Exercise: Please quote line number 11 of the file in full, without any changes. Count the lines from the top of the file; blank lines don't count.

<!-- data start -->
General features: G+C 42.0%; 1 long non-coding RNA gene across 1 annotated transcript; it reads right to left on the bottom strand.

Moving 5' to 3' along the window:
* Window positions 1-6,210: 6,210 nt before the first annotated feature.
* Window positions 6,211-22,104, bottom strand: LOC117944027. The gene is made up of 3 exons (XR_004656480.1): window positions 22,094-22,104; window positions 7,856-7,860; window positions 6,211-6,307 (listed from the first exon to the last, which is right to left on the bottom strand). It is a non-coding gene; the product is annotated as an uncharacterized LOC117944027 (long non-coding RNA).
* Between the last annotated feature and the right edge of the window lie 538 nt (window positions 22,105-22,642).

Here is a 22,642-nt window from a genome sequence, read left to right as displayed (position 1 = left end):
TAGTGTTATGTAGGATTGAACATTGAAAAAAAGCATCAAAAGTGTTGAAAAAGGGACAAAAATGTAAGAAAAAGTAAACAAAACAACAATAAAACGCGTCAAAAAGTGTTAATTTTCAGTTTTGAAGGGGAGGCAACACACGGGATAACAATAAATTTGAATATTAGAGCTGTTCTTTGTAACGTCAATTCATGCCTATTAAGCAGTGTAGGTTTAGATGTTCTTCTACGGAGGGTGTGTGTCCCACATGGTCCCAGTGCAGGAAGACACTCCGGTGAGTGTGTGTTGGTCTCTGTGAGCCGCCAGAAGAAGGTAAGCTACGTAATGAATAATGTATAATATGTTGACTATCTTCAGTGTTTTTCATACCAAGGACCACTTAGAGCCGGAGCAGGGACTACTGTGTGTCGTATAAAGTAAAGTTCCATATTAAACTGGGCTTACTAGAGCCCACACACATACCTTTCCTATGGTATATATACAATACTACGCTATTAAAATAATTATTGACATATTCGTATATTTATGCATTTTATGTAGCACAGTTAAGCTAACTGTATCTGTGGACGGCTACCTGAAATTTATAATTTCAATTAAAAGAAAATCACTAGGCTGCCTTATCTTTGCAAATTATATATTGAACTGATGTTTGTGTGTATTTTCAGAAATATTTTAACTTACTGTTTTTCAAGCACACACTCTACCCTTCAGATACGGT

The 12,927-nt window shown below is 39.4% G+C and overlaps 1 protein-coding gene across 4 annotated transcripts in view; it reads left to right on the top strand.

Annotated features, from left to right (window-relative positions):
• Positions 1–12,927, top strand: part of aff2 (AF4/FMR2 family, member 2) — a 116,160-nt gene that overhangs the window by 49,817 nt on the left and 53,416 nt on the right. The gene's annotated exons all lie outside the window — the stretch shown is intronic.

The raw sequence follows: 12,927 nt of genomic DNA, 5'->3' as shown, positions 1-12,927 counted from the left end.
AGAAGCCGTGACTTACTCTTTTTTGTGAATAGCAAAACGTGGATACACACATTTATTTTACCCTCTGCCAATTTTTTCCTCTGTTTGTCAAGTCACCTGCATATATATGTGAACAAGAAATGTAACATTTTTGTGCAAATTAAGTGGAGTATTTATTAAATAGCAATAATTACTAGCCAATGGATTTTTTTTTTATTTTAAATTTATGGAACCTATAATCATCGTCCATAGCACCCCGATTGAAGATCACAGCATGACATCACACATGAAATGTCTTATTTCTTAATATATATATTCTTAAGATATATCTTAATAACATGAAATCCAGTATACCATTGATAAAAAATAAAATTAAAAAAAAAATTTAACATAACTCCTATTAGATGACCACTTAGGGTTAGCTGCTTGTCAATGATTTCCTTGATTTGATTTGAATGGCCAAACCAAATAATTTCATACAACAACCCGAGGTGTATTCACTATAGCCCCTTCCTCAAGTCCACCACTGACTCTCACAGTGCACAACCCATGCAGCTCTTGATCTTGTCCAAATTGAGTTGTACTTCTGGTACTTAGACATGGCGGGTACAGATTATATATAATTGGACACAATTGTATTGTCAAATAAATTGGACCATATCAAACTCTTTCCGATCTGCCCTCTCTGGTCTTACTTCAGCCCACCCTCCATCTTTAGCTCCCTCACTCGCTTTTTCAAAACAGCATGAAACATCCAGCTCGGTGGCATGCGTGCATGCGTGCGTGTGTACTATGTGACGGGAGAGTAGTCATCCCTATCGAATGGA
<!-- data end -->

The raw sequence follows: 12,927 nt of genomic DNA, 5'->3' as shown, positions 1-12,927 counted from the left end.